abstract = "Previous studies have demonstrated that interaction of interleukin-2 (IL-2) with the beta chain (p75) of the IL-2 receptor on CD56+ cells is necessary for the development of lymphokine-activated killer (LAK) activity and proliferation of CD56+ LAK cells in response to IL-2. Human pulmonary macrophages (PM) are potent inhibitors of LAK cells in vitro, and purified resident human lung lymphocytes show limited LAK activity in response to IL-2, suggesting that IL-2-p75 interactions may be altered locally in vivo. In the current study, human PM or anti-p75 inhibited LAK activity and proliferation of CD56+ cells in response to IL-2. This effect was produced by either live or paraformaldehyde-fixed PM, but not peripheral blood monocytes, suggesting that a membrane signal on PM was responsible for inhibition. Suppression of LAK function and proliferation in response to IL-2 occurred despite a rapid up-regulation of p75 on CD56+ cells after 24 h of incubation with PM. Greater than 70{\%} of CD56+ cells expressed p75 after culture with either live or fixed PM, compared with 10 to 15{\%} at 0 h or after 24 h of incubation in IL-2 alone. p75 dim and p75 bright cells increased equally, suggesting that p75 was being up-regulated on previously p75- cells rather than an overexpansion of one subset of p75+ cells. The increase in p75 expression in the presence of PM paralleled with an increase in IL-2 binding to these lymphocytes. These results suggest that PM inhibit the activation of LAK cells at a point distal to IL-2-p75 binding.",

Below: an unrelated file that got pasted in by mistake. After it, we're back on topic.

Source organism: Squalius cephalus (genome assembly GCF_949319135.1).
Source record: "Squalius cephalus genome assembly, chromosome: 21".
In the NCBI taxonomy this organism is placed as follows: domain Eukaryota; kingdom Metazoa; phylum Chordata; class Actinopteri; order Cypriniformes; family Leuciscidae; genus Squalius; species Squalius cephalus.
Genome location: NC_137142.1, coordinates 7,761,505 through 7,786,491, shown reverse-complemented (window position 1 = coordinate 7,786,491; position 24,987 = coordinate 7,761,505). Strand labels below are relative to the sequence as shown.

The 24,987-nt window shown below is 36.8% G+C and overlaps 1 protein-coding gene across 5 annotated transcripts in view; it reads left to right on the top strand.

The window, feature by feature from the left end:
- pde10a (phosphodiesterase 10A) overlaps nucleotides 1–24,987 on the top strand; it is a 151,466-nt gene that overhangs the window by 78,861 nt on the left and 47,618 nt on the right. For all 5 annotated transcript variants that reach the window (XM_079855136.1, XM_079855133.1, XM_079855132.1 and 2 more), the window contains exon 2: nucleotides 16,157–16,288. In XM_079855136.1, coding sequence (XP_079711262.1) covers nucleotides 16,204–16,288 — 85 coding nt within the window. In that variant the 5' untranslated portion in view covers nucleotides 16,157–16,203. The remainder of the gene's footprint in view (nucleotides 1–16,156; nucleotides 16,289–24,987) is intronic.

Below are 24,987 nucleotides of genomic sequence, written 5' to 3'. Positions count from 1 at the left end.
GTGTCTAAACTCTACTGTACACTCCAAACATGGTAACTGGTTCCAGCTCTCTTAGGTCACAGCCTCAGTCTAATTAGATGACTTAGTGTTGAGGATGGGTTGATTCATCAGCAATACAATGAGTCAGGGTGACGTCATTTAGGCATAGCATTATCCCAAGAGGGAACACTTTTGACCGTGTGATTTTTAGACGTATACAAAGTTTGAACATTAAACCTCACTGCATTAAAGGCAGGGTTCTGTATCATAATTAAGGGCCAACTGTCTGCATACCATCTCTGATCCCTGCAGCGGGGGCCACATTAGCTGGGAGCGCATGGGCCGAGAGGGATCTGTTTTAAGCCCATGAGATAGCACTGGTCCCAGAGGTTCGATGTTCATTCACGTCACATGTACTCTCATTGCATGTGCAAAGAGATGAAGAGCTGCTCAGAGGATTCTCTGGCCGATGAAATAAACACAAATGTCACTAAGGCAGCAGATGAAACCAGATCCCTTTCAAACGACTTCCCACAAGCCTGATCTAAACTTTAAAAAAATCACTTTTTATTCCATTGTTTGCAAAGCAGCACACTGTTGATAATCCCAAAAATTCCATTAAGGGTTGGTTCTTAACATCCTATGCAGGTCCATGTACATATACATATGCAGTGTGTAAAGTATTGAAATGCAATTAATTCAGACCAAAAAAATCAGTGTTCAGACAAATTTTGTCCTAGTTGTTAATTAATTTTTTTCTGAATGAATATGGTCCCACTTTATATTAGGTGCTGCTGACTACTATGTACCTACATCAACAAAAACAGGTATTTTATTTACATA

author = "Yarbrough, {W. C.} and Wilkes, {D. S.} and Weissler, {J. C.}",